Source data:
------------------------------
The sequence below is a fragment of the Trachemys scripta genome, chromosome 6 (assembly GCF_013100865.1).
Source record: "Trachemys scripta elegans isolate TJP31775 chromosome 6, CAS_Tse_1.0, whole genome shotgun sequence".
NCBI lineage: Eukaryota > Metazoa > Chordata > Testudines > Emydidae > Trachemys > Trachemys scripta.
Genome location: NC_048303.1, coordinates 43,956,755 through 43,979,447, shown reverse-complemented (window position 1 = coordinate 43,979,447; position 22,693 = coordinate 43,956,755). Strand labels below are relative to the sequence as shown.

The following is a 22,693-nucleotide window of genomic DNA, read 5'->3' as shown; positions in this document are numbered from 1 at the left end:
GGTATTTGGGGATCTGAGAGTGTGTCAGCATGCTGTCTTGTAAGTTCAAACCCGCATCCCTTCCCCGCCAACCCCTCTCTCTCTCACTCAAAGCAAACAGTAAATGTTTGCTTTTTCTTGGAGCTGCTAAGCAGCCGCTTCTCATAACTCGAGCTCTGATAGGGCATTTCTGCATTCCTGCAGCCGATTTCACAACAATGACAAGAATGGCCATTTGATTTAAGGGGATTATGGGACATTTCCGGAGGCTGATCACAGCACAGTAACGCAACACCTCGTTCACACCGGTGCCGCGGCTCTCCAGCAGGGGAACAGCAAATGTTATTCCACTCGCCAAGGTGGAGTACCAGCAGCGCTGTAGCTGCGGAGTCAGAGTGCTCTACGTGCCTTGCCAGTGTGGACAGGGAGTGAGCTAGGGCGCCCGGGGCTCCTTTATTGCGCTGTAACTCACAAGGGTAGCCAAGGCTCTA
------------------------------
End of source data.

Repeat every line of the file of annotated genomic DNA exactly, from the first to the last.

The sequence below is a fragment of the Trachemys scripta genome, chromosome 6 (assembly GCF_013100865.1).
Source record: "Trachemys scripta elegans isolate TJP31775 chromosome 6, CAS_Tse_1.0, whole genome shotgun sequence".
NCBI lineage: Eukaryota > Metazoa > Chordata > Testudines > Emydidae > Trachemys > Trachemys scripta.
Genome location: NC_048303.1, coordinates 43,956,755 through 43,979,447, shown reverse-complemented (window position 1 = coordinate 43,979,447; position 22,693 = coordinate 43,956,755). Strand labels below are relative to the sequence as shown.

The following is a 22,693-nucleotide window of genomic DNA, read 5'->3' as shown; positions in this document are numbered from 1 at the left end:
GGTATTTGGGGATCTGAGAGTGTGTCAGCATGCTGTCTTGTAAGTTCAAACCCGCATCCCTTCCCCGCCAACCCCTCTCTCTCTCACTCAAAGCAAACAGTAAATGTTTGCTTTTTCTTGGAGCTGCTAAGCAGCCGCTTCTCATAACTCGAGCTCTGATAGGGCATTTCTGCATTCCTGCAGCCGATTTCACAACAATGACAAGAATGGCCATTTGATTTAAGGGGATTATGGGACATTTCCGGAGGCTGATCACAGCACAGTAACGCAACACCTCGTTCACACCGGTGCCGCGGCTCTCCAGCAGGGGAACAGCAAATGTTATTCCACTCGCCAAGGTGGAGTACCAGCAGCGCTGTAGCTGCGGAGTCAGAGTGCTCTACGTGCCTTGCCAGTGTGGACAGGGAGTGAGCTAGGGCGCCCGGGGCTCCTTTATTGCGCTGTAACTCACAAGGGTAGCCAAGGCTCTA